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May be provided ; and therefore, there's a purse In respect he comes disguised, and only write,– Of gold: 'twill serve this night's expence: to- Marry her to this gentleman.

Oder. Well advised.

(MARG, kneels. I'll furnish him with any sums. In the mean time, 'Tis done; away—my blessing, girl? thou hast it. Use my ring to my chaplain ; he is beneficed Nay, no reply—be gone, good Master Allworth ; At my manor of Gotham, and called parson This shall be the best night's work you ever Welldo:

made. 'Tis no matter for a licence; I'll bear him out in't. All. I hope so, sir. (Ereunt All. and MARG. Marg. With your favour, sir, what warrant is Over. Farewell! Now all's cock sure. your ring?

Methinks I hear already knights and ladies He may suppose I got that twenty ways Say, Sir Giles Overreach, how is it with Without your knowledge; and, then, to be re- Your honourable daughter? has her honour fused,

Slept well to-night? or, will her honour please Were such a stain upon me if you please, sir, To accept this monkey, dog, or paroquet? Your presence would do better.

(This is state in ladies) or my eldest son Over. Still perverse !

To be her page, and wait upon her trencher ? I say again, I will not cross my lord,

My ends, my ends are compassed !-then for Yet I'll prevent you, too-Paper and ink there.

Wellborn All. I can furnish you.

And the lands; were he once married to the wiOver. I thank you; I can write, then.

dow[Writes on his book. I have him here I can scarce contain myself, All. You may, if you please, leave out the I am so full of joy! nay, joy all over ! (Erit.

name of my lord,


Sir Giles, that's both a lion and a fox SCENE I.- A Chamber in Lady ALLWORTH'S In his proceedings, were a work beyond House.

The strongest undertakers; not the trial

Of two weak innocents.
Enter LOVELL and Lady.

Lov. Despair not, madam : Lady. By this, you know how strong the mo Hard things are compassed oft by easy means : tives were,

And judgment, being a gift derived from Heaven, That did, my lord, induce me to dispense Though sometimes lodged i'th' hearts of worldly A little with my gravity, to advance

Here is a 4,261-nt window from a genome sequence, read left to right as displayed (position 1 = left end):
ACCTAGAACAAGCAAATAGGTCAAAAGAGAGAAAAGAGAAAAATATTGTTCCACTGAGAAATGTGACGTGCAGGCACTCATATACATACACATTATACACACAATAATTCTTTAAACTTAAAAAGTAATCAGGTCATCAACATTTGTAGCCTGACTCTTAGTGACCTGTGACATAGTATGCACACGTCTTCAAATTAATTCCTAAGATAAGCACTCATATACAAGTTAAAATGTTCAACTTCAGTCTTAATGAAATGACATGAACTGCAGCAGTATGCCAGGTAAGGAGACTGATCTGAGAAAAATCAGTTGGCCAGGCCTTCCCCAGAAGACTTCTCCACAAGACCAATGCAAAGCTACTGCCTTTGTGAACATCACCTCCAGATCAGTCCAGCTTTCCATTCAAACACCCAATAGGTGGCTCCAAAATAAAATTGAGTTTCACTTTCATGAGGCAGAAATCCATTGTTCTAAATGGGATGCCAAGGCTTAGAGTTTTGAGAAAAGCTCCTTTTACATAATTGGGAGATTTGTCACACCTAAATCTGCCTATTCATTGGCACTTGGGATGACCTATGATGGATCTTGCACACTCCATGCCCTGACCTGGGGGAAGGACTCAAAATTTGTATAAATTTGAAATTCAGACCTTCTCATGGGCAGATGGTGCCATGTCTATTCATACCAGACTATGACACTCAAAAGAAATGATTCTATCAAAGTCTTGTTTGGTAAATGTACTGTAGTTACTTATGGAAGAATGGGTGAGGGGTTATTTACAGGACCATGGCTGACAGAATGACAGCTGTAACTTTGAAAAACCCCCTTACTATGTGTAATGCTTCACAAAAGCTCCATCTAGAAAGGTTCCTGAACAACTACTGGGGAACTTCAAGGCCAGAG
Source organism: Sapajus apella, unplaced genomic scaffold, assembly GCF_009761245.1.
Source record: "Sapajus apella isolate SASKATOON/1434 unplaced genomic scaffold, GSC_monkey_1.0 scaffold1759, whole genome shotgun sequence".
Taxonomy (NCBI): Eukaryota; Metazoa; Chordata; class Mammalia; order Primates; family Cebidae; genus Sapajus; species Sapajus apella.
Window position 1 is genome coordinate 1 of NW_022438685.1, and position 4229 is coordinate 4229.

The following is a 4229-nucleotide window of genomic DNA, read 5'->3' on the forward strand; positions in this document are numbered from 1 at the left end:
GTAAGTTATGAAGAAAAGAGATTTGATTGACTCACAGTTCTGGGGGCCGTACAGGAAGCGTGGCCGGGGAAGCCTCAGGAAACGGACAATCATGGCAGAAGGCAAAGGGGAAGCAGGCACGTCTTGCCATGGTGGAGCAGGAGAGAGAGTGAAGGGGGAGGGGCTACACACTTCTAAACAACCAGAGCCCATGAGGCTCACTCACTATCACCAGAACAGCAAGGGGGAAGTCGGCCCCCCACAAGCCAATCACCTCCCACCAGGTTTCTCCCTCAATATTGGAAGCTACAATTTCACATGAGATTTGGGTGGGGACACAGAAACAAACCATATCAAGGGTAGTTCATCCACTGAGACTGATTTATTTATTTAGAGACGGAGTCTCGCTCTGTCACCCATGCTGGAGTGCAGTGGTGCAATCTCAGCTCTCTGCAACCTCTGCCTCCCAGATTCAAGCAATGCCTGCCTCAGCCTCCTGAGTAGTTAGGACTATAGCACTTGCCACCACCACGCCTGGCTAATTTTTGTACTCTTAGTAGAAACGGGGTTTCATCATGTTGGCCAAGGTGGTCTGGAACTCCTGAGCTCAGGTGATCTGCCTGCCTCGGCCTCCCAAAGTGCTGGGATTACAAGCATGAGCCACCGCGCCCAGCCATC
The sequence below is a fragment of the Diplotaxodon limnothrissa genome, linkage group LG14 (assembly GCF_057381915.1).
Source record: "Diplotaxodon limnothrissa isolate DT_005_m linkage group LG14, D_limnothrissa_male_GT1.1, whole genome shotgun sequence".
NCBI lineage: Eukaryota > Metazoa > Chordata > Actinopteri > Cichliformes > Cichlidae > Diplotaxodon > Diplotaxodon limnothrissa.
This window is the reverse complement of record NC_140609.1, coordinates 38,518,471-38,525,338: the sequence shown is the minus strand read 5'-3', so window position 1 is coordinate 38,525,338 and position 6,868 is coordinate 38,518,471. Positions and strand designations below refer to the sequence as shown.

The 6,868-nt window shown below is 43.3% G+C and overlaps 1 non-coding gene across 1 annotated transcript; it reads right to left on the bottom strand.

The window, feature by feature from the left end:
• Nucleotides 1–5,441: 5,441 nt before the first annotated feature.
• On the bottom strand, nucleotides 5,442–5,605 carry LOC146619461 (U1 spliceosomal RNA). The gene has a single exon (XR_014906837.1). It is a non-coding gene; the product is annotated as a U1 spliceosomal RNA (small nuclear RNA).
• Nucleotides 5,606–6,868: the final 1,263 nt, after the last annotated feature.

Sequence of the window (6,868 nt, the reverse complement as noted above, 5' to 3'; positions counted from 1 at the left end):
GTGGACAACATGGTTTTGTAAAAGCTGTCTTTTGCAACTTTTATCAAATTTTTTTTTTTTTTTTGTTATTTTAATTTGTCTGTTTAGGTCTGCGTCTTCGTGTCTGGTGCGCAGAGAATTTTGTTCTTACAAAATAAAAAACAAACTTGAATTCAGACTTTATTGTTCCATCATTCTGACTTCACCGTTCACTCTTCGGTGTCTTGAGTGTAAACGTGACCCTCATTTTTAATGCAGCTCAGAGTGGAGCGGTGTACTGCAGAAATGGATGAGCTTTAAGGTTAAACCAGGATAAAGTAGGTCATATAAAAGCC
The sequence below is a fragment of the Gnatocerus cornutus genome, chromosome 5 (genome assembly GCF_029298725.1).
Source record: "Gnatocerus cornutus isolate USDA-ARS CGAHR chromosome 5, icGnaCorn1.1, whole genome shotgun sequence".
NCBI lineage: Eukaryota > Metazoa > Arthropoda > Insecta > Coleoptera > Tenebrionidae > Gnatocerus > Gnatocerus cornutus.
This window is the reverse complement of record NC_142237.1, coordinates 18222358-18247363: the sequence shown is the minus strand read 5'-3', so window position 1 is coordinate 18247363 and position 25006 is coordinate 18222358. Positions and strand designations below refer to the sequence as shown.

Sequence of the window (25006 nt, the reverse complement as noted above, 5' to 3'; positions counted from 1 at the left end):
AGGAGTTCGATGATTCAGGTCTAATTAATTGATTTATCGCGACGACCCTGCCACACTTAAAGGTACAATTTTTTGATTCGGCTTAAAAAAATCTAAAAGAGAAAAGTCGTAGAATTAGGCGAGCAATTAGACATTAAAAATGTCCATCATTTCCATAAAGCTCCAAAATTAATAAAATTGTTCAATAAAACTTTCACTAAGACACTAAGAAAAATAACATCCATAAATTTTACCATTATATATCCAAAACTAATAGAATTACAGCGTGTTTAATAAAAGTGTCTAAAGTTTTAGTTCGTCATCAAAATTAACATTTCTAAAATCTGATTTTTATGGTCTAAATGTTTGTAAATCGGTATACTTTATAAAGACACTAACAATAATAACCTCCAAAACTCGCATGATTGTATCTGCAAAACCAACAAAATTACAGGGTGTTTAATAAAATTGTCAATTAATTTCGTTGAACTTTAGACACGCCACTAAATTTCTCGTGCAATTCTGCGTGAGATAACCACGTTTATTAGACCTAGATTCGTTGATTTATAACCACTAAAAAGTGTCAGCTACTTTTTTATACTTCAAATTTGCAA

men, The plots and projects of the down-trod Well- That ne'er consider from whom they receive it, born.

Forsakes such as abuse the giver of it; Nor shall I e'er repent, although I suffer Which is the reason that the politic In some few men's opinions for’t, the action; And cunning statesman, that believes he fathoms For he that ventured all for my dear husband, The counsels of all kingdoms on the earth, Might justly claim an obligation from me, Is, by simplicity, oft overreached. To pay him such a courtesy; which had I Lady. May be so. Coyly, or over-curiously denied,

The young ones have my warmest wishes. It might have argued me of little love

Lov. O, gentle lady, let them prove kind to me! To the deceased.

You've kindly heard—now grant my suit. Lov. What you intended, madam,

What say you, lady? For the poor gentleman, hath found good success; Lady. Troth, my lord, For, as I understand, bis debts are paid, My own unworthiness may answer for me; And he once more furnished for "fair employ- For had you, when I was in my prime, ment;

My virgin flower uncropt, presented me But all the arts that I have used to raise With this great favour, looking on my lowness, The fortunes of your joy and mine, young All- Not in a glass of self-love, but of truth, worth,

I could not but have thought it as a blessing, Stand yet in supposition, though I hope well : Far, far beyond my merit. For the young lovers are in wit more pregnant